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Forbush events

As noted here there is a new paper linking Forbush events with changes in DTR. Simply, during a Forbush event  cosmic rays are modulated ( the flux reaching the earth decreases. The theory goes something like this. If GCRs play a role in cloud formation, then when they decrease you should be able to detect an decrease in cloudiness or conversely an increase in solar radiation reaching the surface.

Here’s another link providing some back ground

And here is a link to a paper on the subject http://www.astrophys-space-sci-trans.net/7/315/2011/astra-7-315-2011.pdf

That paper took a rather indirect approach to the problem looking at  changes to DTR and making two inferences. The first inference of course is that the change in DTR is related to Forbush events. The second inference is that the change in DTR was related to changes in cloud cover.

I’m going to take a more direct approach. The hypothesis is that decreased GCR (coincident with a Forbush event) should lead to a decrease in clouds and hence an increase in solar radiation reaching the surface.

The dataset  I have is collected  is from  the best climate stations in the US:  CRN

The data is solar radiation reaching the surface.  I’ve just started the test code, downloading all the datasets and getting the data into nice formats for plotting an analysis. I’ll give you a taste of it here:  On feb 19th, 2011 there was a Forbush event. Below, see the hourly solar radiation for 1 of 206 stations in the CRN database.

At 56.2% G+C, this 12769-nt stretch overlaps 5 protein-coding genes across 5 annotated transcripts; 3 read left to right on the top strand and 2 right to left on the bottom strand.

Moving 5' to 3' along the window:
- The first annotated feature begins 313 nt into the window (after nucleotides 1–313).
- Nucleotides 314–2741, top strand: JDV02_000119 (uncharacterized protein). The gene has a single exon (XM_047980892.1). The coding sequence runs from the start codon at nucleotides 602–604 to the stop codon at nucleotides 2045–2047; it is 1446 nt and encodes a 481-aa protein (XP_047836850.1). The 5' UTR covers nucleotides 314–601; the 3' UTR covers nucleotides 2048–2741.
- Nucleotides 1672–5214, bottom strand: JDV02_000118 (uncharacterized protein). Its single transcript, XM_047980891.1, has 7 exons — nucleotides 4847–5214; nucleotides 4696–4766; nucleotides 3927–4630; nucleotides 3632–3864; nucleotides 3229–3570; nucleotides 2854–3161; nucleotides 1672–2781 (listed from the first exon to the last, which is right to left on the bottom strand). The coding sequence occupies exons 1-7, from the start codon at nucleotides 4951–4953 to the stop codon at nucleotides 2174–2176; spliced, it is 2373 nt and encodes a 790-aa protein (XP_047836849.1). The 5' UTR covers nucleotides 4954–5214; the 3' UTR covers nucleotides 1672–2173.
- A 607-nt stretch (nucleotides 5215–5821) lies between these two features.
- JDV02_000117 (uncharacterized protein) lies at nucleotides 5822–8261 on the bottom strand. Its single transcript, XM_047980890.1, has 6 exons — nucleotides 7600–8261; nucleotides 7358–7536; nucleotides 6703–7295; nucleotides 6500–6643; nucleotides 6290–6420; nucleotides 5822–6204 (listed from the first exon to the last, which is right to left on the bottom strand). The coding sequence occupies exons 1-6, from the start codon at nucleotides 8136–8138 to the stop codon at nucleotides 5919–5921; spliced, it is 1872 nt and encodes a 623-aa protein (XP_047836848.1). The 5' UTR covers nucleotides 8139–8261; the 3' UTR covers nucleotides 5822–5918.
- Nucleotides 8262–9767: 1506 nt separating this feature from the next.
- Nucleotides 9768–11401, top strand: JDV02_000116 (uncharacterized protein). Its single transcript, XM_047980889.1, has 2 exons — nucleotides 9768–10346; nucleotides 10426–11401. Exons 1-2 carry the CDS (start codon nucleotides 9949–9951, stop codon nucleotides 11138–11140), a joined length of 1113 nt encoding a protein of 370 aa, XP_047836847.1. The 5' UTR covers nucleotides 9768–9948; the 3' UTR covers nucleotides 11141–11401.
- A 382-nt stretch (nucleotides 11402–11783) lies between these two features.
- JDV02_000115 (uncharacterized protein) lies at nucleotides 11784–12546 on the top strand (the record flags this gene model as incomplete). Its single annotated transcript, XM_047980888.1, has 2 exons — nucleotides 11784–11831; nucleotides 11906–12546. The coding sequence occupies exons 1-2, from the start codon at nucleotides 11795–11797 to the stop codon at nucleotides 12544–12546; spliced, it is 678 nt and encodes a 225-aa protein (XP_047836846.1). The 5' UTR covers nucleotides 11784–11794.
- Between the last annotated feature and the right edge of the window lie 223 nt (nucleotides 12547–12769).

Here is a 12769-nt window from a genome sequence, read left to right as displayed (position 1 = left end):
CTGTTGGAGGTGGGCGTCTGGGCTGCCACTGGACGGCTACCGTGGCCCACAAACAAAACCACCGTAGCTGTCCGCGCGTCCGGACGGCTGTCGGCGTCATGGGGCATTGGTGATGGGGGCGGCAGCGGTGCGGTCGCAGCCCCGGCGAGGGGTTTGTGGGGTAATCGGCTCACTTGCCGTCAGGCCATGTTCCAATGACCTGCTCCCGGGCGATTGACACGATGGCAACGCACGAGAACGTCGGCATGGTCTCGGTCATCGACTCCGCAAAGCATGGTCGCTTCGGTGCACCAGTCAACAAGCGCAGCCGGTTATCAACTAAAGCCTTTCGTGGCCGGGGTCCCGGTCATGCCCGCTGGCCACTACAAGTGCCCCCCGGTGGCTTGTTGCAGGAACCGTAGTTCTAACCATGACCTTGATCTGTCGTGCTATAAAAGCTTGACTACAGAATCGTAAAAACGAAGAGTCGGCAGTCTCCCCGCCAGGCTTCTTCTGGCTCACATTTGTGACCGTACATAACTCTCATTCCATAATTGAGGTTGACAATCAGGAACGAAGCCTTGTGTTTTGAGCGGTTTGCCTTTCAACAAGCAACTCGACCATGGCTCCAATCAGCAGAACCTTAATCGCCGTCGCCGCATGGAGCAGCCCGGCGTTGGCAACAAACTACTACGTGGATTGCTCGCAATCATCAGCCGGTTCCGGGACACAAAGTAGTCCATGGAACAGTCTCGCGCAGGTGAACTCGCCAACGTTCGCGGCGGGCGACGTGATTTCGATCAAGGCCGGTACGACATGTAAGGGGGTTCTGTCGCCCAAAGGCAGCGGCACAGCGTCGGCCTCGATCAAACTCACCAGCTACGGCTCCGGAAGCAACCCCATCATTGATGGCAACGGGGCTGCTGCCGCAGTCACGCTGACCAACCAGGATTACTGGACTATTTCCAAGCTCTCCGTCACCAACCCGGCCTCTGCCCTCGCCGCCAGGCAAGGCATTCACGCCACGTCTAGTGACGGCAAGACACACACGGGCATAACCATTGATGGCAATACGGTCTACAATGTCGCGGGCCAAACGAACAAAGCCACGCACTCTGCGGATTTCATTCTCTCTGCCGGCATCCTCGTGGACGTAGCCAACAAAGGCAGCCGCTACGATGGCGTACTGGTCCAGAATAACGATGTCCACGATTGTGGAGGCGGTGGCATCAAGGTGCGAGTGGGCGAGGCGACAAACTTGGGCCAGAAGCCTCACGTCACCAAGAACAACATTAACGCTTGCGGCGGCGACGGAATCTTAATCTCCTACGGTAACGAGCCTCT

And below find a sample of 9 stations ( ignore the date– my bad it says jan but its feb ) and an example of 25 charts

So,  while I wait on some bug fixes to be upstreamed for the metadata project, I may play around with the solar data.

 

 

 

 

 

 

 

 

 

Categories: Uncategorized
  1. October 19, 2011 at 1:30 AM

    Steven, those plots look exactly like plots of Lorenz system and other chaotic ODEs results. Chaotic, not random ??

  2. steven mosher
    October 19, 2011 at 2:55 AM

    you betcha !

    basically you are seeing the “shadow” of the clouds.. and if clouds are Chaotic then there “shadow” will most likely be chaotic.

    So you have a periodic signal from the sun which changes in amplitude in a deterministic manner ( orbital mechanics) and a turbulant fluid ( the atmosphere) which contains structures ( clouds) that themselves are chaotic.. so insolation is probably going to preserve or be a mapping of the chaotic cloud structure..

    I think in pictures now.. but you get the idea

  3. November 6, 2011 at 1:05 AM

    Steven
    Look forward to your results. Calder’s background graph shows about 3 days since Forbush event to the maximum. Elsewhere he notes that Svensmark shows a delay of about 5 days to the maximum impact.

  4. magicjava
    February 29, 2012 at 12:42 PM

    Hi Steven,

    I just wanted to point out that Total Solar Irradiance (TSI) is always going up and down. So the amount of light reaching the Earth isn’t just a measure of cloud cover.

    For monthly time scales, Svensmark compared GCRs to the ICCP cloud data from NASA. For daily data he compared GCRs to the MODIS cloud data from NASA.

    If your goal is to check Svensmark’s work, it’s probably best to stick with comparing GCRs to cloud data, rather than sunlight reaching the Earth.

    For what it’s worth, I’ve checked Svensmark’s claims on monthly time scales vs the ICCP data and the correlation holds throughout the entire span of ICCP data.

    • Steven Mosher
      February 29, 2012 at 12:46 PM

      my plan was to normalize TSI. the effect only lasts days, if at all so monthly cant cut it

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